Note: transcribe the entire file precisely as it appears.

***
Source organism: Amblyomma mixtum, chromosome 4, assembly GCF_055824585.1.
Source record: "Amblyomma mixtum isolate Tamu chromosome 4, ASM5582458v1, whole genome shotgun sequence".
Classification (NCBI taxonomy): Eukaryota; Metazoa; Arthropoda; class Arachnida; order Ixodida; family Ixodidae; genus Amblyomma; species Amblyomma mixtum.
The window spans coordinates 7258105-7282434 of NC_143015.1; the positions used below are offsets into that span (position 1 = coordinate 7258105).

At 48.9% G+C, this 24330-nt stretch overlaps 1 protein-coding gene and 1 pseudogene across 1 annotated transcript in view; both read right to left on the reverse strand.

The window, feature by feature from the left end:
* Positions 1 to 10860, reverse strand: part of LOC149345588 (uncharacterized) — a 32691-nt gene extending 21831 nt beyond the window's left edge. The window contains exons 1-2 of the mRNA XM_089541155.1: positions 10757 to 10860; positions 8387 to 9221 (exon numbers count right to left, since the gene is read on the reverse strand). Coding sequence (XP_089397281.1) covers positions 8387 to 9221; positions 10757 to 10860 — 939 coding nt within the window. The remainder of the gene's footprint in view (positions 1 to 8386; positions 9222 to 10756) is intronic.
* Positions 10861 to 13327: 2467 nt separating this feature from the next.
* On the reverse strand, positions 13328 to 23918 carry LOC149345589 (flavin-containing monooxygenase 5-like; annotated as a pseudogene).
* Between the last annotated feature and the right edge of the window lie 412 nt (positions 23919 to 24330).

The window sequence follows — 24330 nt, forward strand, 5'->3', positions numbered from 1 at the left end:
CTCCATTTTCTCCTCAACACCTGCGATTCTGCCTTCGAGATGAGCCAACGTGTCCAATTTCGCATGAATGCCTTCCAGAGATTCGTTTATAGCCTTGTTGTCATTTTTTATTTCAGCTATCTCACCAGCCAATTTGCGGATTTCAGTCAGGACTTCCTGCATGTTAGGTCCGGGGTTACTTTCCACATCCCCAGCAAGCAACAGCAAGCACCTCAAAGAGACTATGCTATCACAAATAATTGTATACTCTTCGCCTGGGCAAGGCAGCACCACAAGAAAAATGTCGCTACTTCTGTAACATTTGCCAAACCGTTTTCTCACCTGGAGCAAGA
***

Source organism: Amblyomma mixtum, chromosome 4, assembly GCF_055824585.1.
Source record: "Amblyomma mixtum isolate Tamu chromosome 4, ASM5582458v1, whole genome shotgun sequence".
Classification (NCBI taxonomy): Eukaryota; Metazoa; Arthropoda; class Arachnida; order Ixodida; family Ixodidae; genus Amblyomma; species Amblyomma mixtum.
The window spans coordinates 7258105-7282434 of NC_143015.1; the positions used below are offsets into that span (position 1 = coordinate 7258105).

At 48.9% G+C, this 24330-nt stretch overlaps 1 protein-coding gene and 1 pseudogene across 1 annotated transcript in view; both read right to left on the reverse strand.

The window, feature by feature from the left end:
* Positions 1 to 10860, reverse strand: part of LOC149345588 (uncharacterized) — a 32691-nt gene extending 21831 nt beyond the window's left edge. The window contains exons 1-2 of the mRNA XM_089541155.1: positions 10757 to 10860; positions 8387 to 9221 (exon numbers count right to left, since the gene is read on the reverse strand). Coding sequence (XP_089397281.1) covers positions 8387 to 9221; positions 10757 to 10860 — 939 coding nt within the window. The remainder of the gene's footprint in view (positions 1 to 8386; positions 9222 to 10756) is intronic.
* Positions 10861 to 13327: 2467 nt separating this feature from the next.
* On the reverse strand, positions 13328 to 23918 carry LOC149345589 (flavin-containing monooxygenase 5-like; annotated as a pseudogene).
* Between the last annotated feature and the right edge of the window lie 412 nt (positions 23919 to 24330).

The window sequence follows — 24330 nt, forward strand, 5'->3', positions numbered from 1 at the left end:
CTCCATTTTCTCCTCAACACCTGCGATTCTGCCTTCGAGATGAGCCAACGTGTCCAATTTCGCATGAATGCCTTCCAGAGATTCGTTTATAGCCTTGTTGTCATTTTTTATTTCAGCTATCTCACCAGCCAATTTGCGGATTTCAGTCAGGACTTCCTGCATGTTAGGTCCGGGGTTACTTTCCACATCCCCAGCAAGCAACAGCAAGCACCTCAAAGAGACTATGCTATCACAAATAATTGTATACTCTTCGCCTGGGCAAGGCAGCACCACAAGAAAAATGTCGCTACTTCTGTAACATTTGCCAAACCGTTTTCTCACCTGGAGCAAGA